Restoring Livelihoods: Supporting Returnees in Batticaloa

For someone who has spent a significant part of his adult life displaced from home, Sinnathamby is quite happy with the way things have turned out.

Sinnathamby Saravanamuthu, 51, is a farmer and a father of 7. He lived a simple life in the Kiran Division in Batticaloa District. The family did not have much – a clay hut and a few acres of land on which they grew paddy and highland crops. It would perhaps be wrong to say that Sinnathamby did not want anything more from life but he was content. “I was able to plan my life on my own”, he puts it simply.

A series of displacements snatched away this right as well. Sinnathamby no longer had the luxury to ‘plan’ his life. “My family and village people faced several displacements, since 1983 up to March 2002, until the peace agreement signed between [the] LTTE and Government of Sri Lanka. We were often vacated and temporarily camped at Santhively, which is close to [the] main road on the eastern side of Batticaloa.”

A major displacement, however, took place in March 2007. Sinnathamby, along with hundreds of other families sought temporary shelter in Palaiyadithona, another village in the District. “We spent 14 months there and were not allowed anything except one extra cloth for us and some documents. There was no livelihood opportunity but the Government assured us of food by providing us with dry rations and food stamps through the World Food Programme (WFP).”Government rations and the paltry amount that Sinnathamby earned, as an unskilled labourer, were barely enough to meet the needs of the family. “My children also lost a year at school”, he says, shaking his head sadly. Far worse than all of the material deprivations was the feeling of helplessness-of not being in charge of one’s own life. “We wanted to go back to our villages and resume our lives. We prayed to God to make this possible.”

Sinnathamby’s dream was finally realized.  The Government decided that the situation was safe enough to allow people to go back to their homes. “We returned to our village on 22nd May, 2008”, says Sinnathamby, a soft smile on his face as he gazes into the distance, perhaps reliving the excitement. Many other families joined Sinnathamby in Kiran, a resettled Division in Batticaloa District.

The families were promised food rations for the first six months to make the resettlement process easier. However, livelihood opportunities for the resettled families were not in place. It was with the intention of providing sustainable livelihood options that the UNDP led Recovery Coordination Initiative (RCI)[i] was introduced. The initiative focused on creating livelihood opportunities for the resettled families to support them once the temporary food rations were over. “UNDP visited our village and selected my family as [a] beneficiary family and supplied inputs for highland crops cultivation, barbed-wire for fencing the vegetable garden, and other agricultural tools.”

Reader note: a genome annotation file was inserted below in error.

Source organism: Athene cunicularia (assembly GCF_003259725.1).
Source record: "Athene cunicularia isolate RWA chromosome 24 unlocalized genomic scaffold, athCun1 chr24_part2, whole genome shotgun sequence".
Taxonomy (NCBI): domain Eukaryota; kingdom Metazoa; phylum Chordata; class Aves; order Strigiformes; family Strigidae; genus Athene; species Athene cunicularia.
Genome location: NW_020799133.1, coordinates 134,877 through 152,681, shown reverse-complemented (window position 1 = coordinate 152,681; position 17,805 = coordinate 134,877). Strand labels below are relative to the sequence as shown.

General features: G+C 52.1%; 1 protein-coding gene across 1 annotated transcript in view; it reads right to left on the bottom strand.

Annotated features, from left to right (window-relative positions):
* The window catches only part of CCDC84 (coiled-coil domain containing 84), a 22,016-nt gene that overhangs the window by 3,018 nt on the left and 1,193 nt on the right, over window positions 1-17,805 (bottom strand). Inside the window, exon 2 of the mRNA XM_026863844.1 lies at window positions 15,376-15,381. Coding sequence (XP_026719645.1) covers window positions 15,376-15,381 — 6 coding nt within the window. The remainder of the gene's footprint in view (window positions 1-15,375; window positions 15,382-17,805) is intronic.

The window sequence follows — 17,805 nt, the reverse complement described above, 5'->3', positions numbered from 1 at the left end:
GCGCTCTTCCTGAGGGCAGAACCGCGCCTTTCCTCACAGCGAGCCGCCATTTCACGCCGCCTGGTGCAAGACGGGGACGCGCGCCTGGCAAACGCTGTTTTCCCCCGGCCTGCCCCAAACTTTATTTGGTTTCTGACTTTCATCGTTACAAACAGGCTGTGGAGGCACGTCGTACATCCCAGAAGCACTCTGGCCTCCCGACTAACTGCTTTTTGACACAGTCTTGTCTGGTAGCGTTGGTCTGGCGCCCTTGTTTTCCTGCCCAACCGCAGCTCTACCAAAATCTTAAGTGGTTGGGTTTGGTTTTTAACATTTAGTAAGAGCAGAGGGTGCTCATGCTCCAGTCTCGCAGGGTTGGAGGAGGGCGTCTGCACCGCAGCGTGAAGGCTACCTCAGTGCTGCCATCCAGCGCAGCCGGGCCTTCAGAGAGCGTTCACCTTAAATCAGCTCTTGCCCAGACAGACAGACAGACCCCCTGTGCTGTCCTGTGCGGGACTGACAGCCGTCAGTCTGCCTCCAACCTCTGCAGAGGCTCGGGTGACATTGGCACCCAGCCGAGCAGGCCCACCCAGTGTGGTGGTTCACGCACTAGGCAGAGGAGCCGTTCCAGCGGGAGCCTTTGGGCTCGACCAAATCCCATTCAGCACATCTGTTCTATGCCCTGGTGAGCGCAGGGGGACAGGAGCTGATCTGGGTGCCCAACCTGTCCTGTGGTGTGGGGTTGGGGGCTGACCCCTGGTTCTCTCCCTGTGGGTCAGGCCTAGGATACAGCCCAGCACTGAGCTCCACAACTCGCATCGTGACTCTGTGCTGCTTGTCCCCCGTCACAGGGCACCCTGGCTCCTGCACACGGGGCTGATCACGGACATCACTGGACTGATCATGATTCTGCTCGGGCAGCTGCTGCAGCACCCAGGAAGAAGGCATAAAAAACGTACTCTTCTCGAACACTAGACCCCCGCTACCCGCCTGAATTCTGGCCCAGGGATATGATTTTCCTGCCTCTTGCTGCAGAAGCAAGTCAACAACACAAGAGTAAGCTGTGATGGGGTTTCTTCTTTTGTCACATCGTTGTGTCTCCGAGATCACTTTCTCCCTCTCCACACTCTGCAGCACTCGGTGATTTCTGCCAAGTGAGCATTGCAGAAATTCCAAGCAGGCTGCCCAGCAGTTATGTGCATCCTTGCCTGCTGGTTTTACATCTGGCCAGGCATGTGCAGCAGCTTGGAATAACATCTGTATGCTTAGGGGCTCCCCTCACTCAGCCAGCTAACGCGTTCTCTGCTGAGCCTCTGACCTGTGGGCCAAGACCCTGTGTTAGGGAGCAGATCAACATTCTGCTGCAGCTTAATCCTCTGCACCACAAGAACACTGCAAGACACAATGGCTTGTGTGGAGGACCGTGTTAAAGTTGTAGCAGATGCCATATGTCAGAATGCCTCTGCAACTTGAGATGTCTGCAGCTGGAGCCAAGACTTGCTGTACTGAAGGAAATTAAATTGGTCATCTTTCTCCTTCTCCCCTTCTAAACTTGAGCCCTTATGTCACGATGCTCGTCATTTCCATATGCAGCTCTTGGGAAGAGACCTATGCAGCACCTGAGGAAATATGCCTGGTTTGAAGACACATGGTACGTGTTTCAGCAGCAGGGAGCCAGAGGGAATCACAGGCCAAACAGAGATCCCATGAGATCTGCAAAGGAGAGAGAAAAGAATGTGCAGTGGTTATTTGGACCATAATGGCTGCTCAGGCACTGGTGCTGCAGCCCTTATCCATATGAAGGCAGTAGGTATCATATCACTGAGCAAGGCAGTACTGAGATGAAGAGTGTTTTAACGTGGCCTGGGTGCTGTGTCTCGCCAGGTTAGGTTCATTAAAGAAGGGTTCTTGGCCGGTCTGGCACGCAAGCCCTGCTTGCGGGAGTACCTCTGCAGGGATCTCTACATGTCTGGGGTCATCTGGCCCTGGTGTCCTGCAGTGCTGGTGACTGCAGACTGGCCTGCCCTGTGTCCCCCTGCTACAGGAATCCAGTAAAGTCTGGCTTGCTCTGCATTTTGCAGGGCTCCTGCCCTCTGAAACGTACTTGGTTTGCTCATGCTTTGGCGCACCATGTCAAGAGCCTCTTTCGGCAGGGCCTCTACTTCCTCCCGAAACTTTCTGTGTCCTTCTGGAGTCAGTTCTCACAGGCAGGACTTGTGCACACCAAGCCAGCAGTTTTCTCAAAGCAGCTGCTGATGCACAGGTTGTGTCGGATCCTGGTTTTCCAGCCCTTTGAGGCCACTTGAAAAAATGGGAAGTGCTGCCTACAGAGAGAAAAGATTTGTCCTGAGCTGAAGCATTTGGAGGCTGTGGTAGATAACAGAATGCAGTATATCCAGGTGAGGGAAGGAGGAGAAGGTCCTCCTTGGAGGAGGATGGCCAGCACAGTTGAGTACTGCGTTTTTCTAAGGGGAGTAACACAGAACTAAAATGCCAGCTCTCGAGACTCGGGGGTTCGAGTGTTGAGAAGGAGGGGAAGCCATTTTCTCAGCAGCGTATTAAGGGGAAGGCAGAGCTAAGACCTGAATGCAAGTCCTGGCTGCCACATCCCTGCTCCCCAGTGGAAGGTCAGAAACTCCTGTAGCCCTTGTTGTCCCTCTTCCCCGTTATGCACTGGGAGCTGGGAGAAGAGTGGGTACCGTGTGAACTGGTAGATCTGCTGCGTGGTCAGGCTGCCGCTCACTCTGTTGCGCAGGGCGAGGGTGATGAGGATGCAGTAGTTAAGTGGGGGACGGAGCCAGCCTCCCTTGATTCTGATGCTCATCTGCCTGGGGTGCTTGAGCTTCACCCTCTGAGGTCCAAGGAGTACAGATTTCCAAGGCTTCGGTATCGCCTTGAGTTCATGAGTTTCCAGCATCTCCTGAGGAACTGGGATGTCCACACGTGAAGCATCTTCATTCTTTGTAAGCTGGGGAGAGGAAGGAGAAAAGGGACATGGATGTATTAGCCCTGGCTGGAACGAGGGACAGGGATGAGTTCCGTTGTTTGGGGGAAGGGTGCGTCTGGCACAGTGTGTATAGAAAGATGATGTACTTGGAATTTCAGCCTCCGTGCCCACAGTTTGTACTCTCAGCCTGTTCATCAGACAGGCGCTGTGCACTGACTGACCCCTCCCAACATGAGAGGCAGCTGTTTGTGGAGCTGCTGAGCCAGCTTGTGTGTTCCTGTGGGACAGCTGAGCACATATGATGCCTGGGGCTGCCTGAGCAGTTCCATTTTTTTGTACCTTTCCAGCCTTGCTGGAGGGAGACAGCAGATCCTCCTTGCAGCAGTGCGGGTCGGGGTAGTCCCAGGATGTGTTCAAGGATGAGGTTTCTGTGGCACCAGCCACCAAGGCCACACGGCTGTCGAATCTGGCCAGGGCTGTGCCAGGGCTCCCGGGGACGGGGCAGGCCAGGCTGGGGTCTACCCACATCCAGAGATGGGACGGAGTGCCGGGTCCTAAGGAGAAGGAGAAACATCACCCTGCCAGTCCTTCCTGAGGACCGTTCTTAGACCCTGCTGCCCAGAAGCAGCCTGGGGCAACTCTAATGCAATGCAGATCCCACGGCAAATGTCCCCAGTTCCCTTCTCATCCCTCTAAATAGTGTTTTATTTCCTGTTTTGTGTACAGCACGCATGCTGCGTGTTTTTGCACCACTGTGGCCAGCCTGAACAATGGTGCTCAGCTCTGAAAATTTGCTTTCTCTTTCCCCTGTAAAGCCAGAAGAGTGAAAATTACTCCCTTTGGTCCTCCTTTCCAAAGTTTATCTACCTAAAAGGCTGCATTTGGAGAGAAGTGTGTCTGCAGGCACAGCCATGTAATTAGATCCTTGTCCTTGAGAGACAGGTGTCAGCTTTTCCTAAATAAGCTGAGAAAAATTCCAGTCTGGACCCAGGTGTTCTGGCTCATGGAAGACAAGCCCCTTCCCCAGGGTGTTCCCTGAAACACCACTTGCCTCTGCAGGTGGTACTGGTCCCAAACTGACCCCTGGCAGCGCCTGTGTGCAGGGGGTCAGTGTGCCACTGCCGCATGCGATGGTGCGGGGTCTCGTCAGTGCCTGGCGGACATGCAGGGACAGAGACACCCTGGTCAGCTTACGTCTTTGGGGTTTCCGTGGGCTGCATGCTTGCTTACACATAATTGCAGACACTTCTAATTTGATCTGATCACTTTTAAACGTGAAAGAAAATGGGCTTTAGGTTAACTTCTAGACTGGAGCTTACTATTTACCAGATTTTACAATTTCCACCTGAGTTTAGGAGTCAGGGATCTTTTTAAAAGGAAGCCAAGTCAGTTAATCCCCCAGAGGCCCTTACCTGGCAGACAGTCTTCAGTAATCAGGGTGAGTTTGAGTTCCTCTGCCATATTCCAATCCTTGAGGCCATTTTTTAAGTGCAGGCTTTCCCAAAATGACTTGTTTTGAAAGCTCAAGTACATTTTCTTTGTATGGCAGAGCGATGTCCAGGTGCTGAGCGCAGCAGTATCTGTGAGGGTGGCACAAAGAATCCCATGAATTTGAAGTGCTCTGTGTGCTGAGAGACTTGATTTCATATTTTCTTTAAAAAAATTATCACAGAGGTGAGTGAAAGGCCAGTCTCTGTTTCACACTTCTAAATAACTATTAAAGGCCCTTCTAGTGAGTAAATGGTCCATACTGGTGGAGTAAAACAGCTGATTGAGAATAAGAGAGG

Sinnathamby has already begun harvesting vegetables and selling them to the local vendors. “You can see the high yield from my garden”, he says “and most importantly my children are back in school”. Sinnathamby earns about LKR 3000, every two weeks, from his sale of vegetables. He no longer needs to depend on food rations and hand-outs and is confident about the future. The successful harvest has ensured a regular income and supply of seeds for the next round of cultivation. Sinnathamby plans to sow the next batch in the end of January and beginning of February. He expects the yield to go up substantially in the next few months.

The initiative has helped many others like Sinnathamby. In addition to agricultural support, the project introduced agro wells for irrigation (in areas where sufficient water was not available), cash-for work programmes and vocational and business training for selected beneficiaries. Finally, as more and more land is being cleared, most of the families have seen their area of cultivation grow from 1.5 acres to almost 2 acres.

When asked about some of the barriers he faces at present, Sinnathamby responds thoughtfully “Yes, if we could sell the harvest directly to the market, we should be able to earn more income. But the main problem is the road and the culverts, and transporting facilities.” He is right; there are problems, such as poor roads, damaged culverts and small bridges, lack of transportation facilities for the harvest, low marketing and pricing power of the communities.

But Sinnathamby isn’t complaining. He understands that such changes take a while to implement. For the moment Sinnathamby is happy that he can go back to planning his life on his own. Sri Lanka. 2016